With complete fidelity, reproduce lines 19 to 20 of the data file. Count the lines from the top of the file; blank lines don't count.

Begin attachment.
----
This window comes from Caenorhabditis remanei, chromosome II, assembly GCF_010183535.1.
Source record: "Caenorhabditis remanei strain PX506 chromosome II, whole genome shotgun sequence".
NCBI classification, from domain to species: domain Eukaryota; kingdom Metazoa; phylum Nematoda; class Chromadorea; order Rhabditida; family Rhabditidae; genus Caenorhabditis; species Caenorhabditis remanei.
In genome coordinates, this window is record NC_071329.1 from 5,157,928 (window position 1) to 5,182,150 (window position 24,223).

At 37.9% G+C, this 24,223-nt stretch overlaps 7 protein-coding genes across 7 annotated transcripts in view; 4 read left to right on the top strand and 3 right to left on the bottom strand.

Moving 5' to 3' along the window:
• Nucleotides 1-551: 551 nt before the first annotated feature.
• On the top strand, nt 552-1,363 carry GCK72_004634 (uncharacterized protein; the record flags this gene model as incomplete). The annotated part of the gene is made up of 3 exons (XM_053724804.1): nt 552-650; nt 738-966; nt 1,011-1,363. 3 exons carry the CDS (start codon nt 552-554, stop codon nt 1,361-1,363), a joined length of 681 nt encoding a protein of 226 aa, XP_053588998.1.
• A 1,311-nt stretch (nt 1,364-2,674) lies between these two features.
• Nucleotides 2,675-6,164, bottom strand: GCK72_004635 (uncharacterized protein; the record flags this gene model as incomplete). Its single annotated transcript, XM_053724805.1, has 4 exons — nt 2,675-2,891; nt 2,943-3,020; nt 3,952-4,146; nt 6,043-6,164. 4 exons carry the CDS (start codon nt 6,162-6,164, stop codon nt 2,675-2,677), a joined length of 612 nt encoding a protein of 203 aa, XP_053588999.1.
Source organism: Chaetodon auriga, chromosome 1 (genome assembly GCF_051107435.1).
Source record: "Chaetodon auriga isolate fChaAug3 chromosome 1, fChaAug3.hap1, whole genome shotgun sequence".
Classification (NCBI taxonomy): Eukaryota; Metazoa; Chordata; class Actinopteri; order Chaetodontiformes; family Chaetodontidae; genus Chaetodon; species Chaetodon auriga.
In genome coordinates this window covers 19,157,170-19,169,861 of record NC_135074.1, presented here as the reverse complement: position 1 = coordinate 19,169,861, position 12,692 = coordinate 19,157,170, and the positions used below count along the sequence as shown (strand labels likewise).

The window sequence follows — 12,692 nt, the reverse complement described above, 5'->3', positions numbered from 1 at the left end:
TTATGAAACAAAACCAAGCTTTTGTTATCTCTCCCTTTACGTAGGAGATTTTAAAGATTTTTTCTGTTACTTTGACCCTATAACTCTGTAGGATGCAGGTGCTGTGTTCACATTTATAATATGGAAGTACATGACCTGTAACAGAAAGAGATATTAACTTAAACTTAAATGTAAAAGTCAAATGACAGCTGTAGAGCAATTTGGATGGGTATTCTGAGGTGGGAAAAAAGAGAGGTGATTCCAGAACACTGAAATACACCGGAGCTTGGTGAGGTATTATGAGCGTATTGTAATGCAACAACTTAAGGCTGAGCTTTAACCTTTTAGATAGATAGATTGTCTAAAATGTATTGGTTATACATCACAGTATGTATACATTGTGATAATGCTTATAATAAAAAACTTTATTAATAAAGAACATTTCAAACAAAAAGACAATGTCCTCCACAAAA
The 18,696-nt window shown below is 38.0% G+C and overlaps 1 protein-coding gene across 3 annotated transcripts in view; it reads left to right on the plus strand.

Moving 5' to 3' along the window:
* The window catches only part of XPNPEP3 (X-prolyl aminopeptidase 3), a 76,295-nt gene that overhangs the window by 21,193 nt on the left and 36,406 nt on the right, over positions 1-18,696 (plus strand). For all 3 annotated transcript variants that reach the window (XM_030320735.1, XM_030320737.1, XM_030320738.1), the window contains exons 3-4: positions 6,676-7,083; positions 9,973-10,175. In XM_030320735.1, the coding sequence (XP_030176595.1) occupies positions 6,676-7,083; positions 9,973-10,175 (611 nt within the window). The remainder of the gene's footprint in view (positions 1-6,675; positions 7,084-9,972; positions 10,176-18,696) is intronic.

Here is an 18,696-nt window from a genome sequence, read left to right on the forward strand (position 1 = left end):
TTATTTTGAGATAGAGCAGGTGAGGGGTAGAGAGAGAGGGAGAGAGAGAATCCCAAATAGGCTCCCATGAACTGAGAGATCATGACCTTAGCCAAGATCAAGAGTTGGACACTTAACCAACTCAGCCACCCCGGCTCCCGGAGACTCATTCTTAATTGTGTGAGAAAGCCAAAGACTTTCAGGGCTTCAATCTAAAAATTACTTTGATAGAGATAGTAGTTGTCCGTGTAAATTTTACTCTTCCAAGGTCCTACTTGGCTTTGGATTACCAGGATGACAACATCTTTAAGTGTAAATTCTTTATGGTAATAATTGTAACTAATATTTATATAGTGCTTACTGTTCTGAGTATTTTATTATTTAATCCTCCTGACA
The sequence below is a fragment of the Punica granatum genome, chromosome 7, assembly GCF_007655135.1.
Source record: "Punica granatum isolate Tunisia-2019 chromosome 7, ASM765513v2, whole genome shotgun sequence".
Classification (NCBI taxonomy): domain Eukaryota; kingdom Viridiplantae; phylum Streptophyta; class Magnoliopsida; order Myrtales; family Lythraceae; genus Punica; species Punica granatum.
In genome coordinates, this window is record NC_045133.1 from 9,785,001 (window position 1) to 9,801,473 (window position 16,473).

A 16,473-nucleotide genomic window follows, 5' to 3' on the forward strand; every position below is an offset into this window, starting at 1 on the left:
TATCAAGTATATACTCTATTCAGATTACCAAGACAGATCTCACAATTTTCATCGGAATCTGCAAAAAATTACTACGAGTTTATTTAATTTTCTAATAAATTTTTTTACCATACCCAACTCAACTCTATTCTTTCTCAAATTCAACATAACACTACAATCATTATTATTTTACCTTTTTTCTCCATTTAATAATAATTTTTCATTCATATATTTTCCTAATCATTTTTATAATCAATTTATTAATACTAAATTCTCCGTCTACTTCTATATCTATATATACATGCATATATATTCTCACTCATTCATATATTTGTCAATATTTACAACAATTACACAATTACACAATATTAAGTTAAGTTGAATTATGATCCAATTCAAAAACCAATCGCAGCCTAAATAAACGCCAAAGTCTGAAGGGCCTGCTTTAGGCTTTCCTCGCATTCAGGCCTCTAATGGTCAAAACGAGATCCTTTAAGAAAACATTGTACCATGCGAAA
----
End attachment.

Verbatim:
* The window catches only part of XPNPEP3 (X-prolyl aminopeptidase 3), a 76,295-nt gene that overhangs the window by 21,193 nt on the left and 36,406 nt on the right, over positions 1-18,696 (plus strand). For all 3 annotated transcript variants that reach the window (XM_030320735.1, XM_030320737.1, XM_030320738.1), the window contains exons 3-4: positions 6,676-7,083; positions 9,973-10,175. In XM_030320735.1, the coding sequence (XP_030176595.1) occupies positions 6,676-7,083; positions 9,973-10,175 (611 nt within the window). The remainder of the gene's footprint in view (positions 1-6,675; positions 7,084-9,972; positions 10,176-18,696) is intronic.

Here is an 18,696-nt window from a genome sequence, read left to right on the forward strand (position 1 = left end):